This is a piece I wrote that was published in the SAIS Observer, a student-run monthly at Johns Hopkins SAIS.

I am one of two international students in my “Modernity and World Social Thought” class at the Hopkins-Nanjing Center; the other twenty or so are all Chinese students. Every week we talk about questions of modernity and modernization: whether a country can become technologically “modernized” without being culturally and psychologically “modern”; whether modernity is a universal value or a particular value for particular people; what part, if any, of the past should persist into the era of the nation-state.

I listen when my Chinese classmates debate the influence of Confucianism in the current Chinese socio-political environment, and whether the modernizing reformers of the Xinhai Revolution of 1911 have been heeded to the present day. Most interesting to me is whether the project of modernity should have a “purpose,” whether modernity is a project or just an aimless process. Some writers, like Patrick Smith in “Somebody Else’s Century,” say none is needed. Other nationalists, like Jawaharlal Nehru, say that purpose lies in each country’s destiny. And many more say modernity’s purpose is derived from individual human fulfillment.

This question bites directly into the seminar and indeed many of my Chinese peers’ experiences. A century ago, China grappled over whether it could preserve its unique cultural ti (fundamental principles) while grafting onto it Western yong (practical application). Yong is the means, ti is the end. China is still dealing with this rift between ti and yong today. This separation is reflected in a number of common questions, like: what makes our state legitimate? What are our national values? Are we permanently stuck in a culture of material consumption, or is there a way forward?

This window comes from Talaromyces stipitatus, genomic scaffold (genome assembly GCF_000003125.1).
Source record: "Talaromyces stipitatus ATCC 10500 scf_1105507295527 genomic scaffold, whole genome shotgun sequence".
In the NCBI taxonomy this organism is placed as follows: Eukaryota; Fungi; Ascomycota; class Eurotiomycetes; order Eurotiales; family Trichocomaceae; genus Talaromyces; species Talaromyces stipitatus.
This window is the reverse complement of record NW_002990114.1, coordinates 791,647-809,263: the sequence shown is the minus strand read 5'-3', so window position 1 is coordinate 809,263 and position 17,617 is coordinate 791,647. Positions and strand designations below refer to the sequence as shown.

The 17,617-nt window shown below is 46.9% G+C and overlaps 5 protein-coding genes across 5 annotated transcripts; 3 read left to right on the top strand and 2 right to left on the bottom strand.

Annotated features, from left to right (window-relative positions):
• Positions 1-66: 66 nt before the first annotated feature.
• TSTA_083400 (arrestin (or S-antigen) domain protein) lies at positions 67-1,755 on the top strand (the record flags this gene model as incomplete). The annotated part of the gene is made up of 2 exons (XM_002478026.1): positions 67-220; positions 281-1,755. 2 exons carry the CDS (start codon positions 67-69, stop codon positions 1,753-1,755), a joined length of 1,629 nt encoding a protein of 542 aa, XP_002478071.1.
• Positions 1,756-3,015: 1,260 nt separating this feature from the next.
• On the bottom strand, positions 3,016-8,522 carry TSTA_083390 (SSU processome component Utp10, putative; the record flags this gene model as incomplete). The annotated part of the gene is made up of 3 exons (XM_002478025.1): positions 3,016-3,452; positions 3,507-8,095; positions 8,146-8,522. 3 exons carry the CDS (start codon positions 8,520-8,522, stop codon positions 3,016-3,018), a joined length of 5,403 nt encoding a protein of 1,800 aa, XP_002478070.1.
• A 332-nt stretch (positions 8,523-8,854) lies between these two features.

Mao Zedong said at the outset of the People’s Republic, “Our new China is like a blank piece of paper on which we can write the most elegant characters and paint the most beautiful pictures.” In modern China, the question is not so much how to preserve the Confucian ti, but rather how to come up with a new ti after it has been thoroughly scarred from being scooped out and replaced, over and over again.

But then I focus on the reality of class discussion. I realize that, more than anything else, this small seminar, existing in a tiny bubble within China, is through its own way living out the project of modernity.  We are living out modernity through discussion; the classroom dialectic is perhaps the only way to move forward past confusion and post-modernism. Values are not objects for individuals. They are decided in common. And if we can do our small part in tackling such immense problems, especially in a place like China, then I will be happy.

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